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Rhizotoxicity of aluminate and polycationic aluminium at high pH

Peter M. Kopittke1, Neal W. Menzies1 and F. Pax C. Blamey2

1The University of Queensland, School of Land and Food Sciences, St Lucia, Qld 4072, Australia. Email:
Department of Global Agricultural Sciences, The University of Tokyo, 1-1-1 Yayoi, Bunkyo-ku, Tokyo, 113-8657, Japan.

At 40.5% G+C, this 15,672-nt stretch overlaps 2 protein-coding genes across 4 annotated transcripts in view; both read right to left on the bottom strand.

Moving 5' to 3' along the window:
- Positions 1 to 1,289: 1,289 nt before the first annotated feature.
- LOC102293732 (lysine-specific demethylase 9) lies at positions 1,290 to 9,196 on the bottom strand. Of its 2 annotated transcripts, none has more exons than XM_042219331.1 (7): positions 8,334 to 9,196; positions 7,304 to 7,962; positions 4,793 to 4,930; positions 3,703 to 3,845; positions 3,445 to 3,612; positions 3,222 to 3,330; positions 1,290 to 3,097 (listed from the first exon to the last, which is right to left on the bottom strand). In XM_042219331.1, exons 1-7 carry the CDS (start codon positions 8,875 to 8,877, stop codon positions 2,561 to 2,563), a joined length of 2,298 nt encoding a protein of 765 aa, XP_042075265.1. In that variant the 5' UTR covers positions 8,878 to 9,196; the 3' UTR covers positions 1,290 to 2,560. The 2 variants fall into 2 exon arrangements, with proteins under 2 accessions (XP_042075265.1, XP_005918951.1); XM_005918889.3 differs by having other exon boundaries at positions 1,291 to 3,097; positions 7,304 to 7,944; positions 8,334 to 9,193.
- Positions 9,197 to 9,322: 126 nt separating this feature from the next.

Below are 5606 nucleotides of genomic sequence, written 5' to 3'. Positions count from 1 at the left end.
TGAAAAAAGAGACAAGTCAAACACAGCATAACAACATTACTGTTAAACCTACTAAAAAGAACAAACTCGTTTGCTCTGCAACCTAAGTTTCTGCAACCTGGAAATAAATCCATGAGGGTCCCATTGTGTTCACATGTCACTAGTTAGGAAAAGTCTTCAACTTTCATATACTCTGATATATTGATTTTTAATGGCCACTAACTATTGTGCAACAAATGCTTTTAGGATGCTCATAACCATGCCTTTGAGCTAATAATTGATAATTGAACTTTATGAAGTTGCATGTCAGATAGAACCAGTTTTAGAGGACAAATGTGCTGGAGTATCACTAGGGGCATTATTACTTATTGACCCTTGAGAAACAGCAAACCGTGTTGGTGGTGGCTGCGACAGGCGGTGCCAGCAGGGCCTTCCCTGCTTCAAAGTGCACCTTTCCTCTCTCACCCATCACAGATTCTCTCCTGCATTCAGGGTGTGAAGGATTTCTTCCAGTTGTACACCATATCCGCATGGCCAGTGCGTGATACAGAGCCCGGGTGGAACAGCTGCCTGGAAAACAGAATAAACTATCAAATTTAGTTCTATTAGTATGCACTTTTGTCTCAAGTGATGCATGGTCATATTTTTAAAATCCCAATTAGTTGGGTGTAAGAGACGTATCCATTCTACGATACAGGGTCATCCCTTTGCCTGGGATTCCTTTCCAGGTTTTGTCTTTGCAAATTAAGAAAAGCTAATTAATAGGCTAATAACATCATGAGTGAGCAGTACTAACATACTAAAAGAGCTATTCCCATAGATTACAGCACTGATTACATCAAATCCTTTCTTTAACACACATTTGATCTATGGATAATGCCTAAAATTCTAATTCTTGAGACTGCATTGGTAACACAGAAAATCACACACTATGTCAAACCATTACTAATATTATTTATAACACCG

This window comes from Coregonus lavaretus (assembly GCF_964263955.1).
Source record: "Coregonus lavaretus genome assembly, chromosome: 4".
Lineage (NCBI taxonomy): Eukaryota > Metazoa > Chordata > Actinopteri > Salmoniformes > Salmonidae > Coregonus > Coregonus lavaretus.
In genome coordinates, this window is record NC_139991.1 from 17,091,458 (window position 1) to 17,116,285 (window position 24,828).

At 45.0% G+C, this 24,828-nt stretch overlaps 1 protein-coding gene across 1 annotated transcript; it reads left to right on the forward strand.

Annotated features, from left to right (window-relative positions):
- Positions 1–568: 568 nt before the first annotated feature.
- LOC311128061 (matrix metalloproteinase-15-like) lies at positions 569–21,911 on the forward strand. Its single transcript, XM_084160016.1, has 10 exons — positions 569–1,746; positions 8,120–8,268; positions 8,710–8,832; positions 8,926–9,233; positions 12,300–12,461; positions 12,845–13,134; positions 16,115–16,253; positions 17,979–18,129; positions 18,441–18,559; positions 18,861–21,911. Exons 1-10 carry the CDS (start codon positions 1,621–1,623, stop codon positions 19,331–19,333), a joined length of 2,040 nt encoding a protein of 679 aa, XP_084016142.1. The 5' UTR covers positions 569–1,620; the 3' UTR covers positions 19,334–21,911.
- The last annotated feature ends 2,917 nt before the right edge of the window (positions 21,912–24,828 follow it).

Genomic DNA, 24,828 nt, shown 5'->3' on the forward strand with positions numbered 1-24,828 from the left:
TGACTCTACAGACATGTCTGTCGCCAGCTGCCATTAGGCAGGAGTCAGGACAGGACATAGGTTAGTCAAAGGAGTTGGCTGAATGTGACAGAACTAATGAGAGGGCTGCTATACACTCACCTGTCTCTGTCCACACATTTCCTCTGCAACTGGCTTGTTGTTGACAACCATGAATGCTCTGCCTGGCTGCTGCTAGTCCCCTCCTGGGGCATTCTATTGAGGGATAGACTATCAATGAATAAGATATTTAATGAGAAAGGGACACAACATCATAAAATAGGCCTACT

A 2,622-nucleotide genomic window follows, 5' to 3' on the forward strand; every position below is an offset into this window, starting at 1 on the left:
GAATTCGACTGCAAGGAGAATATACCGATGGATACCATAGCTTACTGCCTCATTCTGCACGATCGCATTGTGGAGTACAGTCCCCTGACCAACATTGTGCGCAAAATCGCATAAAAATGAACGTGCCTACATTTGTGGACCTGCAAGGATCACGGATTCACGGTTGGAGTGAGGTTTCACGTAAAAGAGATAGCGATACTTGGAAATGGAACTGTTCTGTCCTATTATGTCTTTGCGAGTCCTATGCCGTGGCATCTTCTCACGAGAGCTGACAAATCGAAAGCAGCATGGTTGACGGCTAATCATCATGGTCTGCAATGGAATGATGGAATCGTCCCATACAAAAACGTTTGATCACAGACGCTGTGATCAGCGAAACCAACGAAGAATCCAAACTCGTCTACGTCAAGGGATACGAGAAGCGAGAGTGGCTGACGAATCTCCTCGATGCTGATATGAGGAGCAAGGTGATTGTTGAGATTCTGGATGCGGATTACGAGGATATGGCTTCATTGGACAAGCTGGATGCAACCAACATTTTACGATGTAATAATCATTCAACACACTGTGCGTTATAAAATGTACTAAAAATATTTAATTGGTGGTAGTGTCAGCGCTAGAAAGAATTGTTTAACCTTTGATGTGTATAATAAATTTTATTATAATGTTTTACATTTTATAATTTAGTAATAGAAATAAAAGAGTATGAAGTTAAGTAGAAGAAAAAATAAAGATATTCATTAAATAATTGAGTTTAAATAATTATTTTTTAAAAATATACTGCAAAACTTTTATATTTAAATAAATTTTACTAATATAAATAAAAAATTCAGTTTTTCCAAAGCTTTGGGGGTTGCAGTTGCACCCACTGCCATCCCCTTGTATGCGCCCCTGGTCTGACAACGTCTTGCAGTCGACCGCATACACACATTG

Although monomeric Al species are often toxic in acidic soils, the effects of the aluminate ion (Al(OH)4-) on roots grown in alkaline media are still unclear. Dilute, alkaline (pH 9.5) nutrient solutions were used to investigate the effects of Al(OH)4- on root growth of mungbean (Vigna radiata L.). Root growth was reduced by 13 % after 3 d growth in solutions with an Al(OH)4- activity of 16 μM and no detectable polycationic Al (Al13). This decrease in root growth was associated with the formation of lesions on the root tips (due to the rupturing of the epidermal and outer cortical cells) and a slight limitation to root hair growth (particularly on the lateral roots). When roots displaying these symptoms were transferred to fresh Al(OH)4- solutions for a further 12 h, no root tip lesions were observed and root hair growth on the lateral roots improved. The symptoms were similar to those induced by Al13 at concentrations as low as 0.50 μM Al which are below the detection limit of the ferron method. Thus, Al(OH)4- is considered to be non-toxic, with the observed reduction in root growth in solutions containing Al(OH)4- due to the gradual formation of toxic Al13 in the bulk nutrient solution resulting from the acidification of the alkaline nutrient solution by the plant roots.

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